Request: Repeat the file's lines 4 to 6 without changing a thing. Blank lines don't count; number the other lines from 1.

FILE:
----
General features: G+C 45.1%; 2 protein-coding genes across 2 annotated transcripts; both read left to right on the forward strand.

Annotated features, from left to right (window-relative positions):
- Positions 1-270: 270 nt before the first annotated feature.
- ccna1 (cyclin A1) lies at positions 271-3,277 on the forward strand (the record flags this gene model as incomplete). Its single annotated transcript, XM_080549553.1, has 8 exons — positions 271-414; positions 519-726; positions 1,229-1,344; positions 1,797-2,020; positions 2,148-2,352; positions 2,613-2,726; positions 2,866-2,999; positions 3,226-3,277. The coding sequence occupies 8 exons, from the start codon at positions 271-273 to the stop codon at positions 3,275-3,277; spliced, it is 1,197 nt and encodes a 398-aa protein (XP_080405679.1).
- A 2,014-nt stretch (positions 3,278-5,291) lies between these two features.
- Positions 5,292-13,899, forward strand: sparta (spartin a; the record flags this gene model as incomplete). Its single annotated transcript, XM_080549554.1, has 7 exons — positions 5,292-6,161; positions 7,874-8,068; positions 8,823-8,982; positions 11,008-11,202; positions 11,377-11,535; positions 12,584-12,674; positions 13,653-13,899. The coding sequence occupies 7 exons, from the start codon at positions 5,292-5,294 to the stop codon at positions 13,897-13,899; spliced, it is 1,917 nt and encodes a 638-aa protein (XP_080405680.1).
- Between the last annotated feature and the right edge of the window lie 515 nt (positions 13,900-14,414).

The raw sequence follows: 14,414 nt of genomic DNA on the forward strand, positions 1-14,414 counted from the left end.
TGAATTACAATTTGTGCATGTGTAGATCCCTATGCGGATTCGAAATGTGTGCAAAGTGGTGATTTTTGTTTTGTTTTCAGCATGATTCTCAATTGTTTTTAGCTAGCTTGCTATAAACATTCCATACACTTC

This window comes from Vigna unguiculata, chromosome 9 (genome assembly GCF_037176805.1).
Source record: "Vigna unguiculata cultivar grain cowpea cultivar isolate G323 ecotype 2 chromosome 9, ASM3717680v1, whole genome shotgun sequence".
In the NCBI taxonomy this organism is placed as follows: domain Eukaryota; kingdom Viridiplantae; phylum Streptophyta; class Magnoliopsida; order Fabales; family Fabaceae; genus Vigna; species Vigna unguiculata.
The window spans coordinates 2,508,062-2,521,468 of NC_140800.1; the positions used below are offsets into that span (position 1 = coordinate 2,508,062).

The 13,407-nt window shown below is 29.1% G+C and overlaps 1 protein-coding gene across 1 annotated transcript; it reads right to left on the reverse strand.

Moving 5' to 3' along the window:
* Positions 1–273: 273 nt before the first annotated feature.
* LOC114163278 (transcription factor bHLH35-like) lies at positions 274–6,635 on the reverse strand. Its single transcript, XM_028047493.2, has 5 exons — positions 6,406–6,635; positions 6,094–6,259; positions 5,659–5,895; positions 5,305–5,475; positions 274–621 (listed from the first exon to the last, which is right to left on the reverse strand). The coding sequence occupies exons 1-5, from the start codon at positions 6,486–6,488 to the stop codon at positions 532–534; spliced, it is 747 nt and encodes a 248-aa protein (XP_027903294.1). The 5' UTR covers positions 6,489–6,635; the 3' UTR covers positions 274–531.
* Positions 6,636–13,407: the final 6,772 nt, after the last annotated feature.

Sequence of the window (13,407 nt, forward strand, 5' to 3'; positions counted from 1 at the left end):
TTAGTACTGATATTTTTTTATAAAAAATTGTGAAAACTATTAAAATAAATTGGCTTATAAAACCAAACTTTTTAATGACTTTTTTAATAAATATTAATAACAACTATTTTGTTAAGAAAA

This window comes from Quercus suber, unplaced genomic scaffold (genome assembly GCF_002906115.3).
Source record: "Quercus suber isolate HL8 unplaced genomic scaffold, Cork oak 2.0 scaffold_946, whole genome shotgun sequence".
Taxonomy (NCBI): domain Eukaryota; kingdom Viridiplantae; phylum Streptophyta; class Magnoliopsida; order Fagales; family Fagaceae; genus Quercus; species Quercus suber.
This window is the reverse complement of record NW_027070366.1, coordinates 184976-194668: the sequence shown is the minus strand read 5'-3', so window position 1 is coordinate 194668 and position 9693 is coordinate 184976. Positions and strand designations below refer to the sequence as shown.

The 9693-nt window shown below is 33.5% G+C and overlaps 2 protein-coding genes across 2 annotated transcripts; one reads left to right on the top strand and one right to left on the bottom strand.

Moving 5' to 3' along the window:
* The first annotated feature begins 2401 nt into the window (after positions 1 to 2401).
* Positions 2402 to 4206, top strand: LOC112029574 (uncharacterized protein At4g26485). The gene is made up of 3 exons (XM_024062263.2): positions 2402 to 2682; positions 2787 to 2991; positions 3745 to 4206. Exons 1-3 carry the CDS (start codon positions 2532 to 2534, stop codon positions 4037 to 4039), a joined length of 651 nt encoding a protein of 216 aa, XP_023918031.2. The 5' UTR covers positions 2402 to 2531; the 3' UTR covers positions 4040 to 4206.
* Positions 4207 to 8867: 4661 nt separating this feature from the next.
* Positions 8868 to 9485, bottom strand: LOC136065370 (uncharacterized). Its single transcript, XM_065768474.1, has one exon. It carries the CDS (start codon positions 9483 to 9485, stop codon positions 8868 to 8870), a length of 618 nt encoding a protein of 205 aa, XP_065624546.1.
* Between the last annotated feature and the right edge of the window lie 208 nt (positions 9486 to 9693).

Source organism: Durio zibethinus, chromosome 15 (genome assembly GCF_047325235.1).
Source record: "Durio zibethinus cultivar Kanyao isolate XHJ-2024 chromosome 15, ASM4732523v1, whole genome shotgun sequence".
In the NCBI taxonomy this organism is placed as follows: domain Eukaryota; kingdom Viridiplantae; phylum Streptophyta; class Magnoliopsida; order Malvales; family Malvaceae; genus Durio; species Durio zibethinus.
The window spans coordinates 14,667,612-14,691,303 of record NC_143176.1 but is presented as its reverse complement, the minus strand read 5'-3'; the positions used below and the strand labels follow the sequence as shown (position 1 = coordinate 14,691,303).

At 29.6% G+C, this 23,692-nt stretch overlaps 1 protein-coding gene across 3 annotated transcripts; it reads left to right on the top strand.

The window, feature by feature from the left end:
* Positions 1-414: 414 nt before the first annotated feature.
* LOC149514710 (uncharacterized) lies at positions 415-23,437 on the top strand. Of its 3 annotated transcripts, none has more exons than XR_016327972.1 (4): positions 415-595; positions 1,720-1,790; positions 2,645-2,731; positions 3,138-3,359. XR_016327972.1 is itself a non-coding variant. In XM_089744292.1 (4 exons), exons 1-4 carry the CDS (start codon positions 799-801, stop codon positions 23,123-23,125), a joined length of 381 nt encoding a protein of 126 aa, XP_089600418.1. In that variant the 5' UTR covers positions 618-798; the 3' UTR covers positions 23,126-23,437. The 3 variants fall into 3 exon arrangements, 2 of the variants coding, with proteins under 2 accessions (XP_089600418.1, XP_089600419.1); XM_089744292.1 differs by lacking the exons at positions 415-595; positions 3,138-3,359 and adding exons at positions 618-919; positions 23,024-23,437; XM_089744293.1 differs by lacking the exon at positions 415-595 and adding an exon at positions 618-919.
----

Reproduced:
- ccna1 (cyclin A1) lies at positions 271-3,277 on the forward strand (the record flags this gene model as incomplete). Its single annotated transcript, XM_080549553.1, has 8 exons — positions 271-414; positions 519-726; positions 1,229-1,344; positions 1,797-2,020; positions 2,148-2,352; positions 2,613-2,726; positions 2,866-2,999; positions 3,226-3,277. The coding sequence occupies 8 exons, from the start codon at positions 271-273 to the stop codon at positions 3,275-3,277; spliced, it is 1,197 nt and encodes a 398-aa protein (XP_080405679.1).
- A 2,014-nt stretch (positions 3,278-5,291) lies between these two features.
- Positions 5,292-13,899, forward strand: sparta (spartin a; the record flags this gene model as incomplete). Its single annotated transcript, XM_080549554.1, has 7 exons — positions 5,292-6,161; positions 7,874-8,068; positions 8,823-8,982; positions 11,008-11,202; positions 11,377-11,535; positions 12,584-12,674; positions 13,653-13,899. The coding sequence occupies 7 exons, from the start codon at positions 5,292-5,294 to the stop codon at positions 13,897-13,899; spliced, it is 1,917 nt and encodes a 638-aa protein (XP_080405680.1).